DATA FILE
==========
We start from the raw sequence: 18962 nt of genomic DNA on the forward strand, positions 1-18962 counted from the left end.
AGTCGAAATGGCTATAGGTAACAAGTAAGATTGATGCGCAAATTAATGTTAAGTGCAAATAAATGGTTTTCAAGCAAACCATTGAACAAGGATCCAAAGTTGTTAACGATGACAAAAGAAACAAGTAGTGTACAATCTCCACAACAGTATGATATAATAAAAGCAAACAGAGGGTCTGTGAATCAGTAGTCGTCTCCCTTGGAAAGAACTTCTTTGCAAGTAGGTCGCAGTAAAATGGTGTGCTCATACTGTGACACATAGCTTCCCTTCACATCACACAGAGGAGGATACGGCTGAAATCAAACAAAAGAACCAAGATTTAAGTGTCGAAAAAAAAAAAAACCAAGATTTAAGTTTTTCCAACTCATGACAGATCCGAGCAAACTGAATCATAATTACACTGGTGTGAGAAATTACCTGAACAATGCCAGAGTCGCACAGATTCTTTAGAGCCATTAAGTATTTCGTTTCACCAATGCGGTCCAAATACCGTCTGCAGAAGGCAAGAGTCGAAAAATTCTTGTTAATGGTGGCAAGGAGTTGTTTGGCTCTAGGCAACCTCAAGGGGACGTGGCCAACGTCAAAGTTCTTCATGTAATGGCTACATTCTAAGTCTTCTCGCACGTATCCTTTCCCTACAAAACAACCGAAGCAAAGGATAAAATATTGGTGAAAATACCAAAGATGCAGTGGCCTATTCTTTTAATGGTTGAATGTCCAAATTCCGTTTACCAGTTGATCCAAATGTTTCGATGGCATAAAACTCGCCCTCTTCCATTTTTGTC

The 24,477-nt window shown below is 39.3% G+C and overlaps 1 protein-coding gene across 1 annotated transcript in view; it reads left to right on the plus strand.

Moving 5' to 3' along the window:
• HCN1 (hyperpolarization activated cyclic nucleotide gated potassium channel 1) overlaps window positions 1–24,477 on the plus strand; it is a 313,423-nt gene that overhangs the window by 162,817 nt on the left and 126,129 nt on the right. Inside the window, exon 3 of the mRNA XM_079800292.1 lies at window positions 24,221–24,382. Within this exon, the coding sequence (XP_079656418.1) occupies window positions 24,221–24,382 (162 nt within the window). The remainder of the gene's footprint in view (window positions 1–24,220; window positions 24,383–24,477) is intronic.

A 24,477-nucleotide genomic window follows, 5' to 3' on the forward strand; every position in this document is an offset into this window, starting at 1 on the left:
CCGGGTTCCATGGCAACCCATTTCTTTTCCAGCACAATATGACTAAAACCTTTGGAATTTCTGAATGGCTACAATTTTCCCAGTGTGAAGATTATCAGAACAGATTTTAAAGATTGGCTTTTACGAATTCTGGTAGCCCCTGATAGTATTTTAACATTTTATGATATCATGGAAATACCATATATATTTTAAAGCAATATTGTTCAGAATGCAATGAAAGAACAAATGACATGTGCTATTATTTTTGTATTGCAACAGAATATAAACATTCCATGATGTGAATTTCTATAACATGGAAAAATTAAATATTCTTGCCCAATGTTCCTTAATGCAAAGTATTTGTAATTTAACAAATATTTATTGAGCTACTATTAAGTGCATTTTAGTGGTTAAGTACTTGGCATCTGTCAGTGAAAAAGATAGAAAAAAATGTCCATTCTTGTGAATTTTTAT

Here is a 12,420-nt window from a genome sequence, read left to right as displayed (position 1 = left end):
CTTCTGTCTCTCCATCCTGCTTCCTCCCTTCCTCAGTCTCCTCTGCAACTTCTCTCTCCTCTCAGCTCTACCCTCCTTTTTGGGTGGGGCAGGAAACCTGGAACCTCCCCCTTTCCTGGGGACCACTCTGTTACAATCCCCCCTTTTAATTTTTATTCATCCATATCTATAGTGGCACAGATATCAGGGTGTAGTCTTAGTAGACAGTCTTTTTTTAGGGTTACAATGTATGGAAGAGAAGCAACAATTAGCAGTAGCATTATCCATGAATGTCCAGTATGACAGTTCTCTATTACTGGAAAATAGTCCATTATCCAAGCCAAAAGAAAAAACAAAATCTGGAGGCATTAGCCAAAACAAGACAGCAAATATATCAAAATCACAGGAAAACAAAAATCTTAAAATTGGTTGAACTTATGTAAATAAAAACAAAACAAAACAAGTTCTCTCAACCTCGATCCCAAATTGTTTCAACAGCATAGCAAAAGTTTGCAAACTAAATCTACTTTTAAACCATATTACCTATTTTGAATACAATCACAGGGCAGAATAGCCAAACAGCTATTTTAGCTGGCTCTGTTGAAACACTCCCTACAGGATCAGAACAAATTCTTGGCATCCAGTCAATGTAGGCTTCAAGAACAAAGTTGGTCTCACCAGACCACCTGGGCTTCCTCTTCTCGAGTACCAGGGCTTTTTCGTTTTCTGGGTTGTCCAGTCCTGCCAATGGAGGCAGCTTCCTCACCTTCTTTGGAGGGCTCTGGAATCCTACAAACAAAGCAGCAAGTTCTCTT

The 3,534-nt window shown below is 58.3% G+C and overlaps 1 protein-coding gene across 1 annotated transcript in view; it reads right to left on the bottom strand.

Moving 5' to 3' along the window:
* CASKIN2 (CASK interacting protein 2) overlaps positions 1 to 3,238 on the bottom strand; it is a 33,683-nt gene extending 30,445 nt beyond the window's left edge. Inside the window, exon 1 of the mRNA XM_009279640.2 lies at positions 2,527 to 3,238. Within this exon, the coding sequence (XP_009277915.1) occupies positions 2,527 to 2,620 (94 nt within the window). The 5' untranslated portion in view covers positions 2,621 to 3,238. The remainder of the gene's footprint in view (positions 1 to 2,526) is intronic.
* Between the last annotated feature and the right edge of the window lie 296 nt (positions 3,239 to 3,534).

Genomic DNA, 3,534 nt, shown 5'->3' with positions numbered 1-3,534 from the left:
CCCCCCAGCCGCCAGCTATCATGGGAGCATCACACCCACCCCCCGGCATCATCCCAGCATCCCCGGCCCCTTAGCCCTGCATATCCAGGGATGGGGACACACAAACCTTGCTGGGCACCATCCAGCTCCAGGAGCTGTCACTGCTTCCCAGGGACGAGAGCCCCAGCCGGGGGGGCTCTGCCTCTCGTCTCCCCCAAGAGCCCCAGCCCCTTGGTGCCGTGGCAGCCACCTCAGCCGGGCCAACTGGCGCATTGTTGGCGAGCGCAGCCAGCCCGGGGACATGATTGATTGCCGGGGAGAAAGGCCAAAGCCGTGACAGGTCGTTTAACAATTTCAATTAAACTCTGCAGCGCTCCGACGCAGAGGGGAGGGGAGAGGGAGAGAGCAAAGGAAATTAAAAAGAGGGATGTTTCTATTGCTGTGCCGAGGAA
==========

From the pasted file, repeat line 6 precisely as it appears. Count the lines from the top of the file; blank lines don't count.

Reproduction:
A 24,477-nucleotide genomic window follows, 5' to 3' on the forward strand; every position in this document is an offset into this window, starting at 1 on the left: